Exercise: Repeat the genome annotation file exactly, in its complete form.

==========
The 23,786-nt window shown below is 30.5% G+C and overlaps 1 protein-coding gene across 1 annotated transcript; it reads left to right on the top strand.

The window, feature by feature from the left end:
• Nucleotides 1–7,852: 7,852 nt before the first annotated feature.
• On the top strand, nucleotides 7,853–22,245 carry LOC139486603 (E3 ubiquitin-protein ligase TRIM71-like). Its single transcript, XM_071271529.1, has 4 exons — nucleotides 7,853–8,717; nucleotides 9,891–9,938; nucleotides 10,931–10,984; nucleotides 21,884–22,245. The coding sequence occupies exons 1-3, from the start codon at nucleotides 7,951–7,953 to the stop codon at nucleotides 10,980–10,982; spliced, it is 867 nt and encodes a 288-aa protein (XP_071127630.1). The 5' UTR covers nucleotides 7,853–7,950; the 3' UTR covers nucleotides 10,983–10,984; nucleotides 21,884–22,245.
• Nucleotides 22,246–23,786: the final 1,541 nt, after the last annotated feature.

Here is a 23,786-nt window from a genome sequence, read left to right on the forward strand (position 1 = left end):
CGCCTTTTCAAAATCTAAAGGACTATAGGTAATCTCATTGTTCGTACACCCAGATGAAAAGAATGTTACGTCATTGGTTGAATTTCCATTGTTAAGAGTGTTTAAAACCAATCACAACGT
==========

The 23,786-nt window shown below is 30.5% G+C and overlaps 1 protein-coding gene across 1 annotated transcript; it reads left to right on the top strand.

The window, feature by feature from the left end:
• Nucleotides 1–7,852: 7,852 nt before the first annotated feature.
• On the top strand, nucleotides 7,853–22,245 carry LOC139486603 (E3 ubiquitin-protein ligase TRIM71-like). Its single transcript, XM_071271529.1, has 4 exons — nucleotides 7,853–8,717; nucleotides 9,891–9,938; nucleotides 10,931–10,984; nucleotides 21,884–22,245. The coding sequence occupies exons 1-3, from the start codon at nucleotides 7,951–7,953 to the stop codon at nucleotides 10,980–10,982; spliced, it is 867 nt and encodes a 288-aa protein (XP_071127630.1). The 5' UTR covers nucleotides 7,853–7,950; the 3' UTR covers nucleotides 10,983–10,984; nucleotides 21,884–22,245.
• Nucleotides 22,246–23,786: the final 1,541 nt, after the last annotated feature.

Here is a 23,786-nt window from a genome sequence, read left to right on the forward strand (position 1 = left end):
CGCCTTTTCAAAATCTAAAGGACTATAGGTAATCTCATTGTTCGTACACCCAGATGAAAAGAATGTTACGTCATTGGTTGAATTTCCATTGTTAAGAGTGTTTAAAACCAATCACAACGT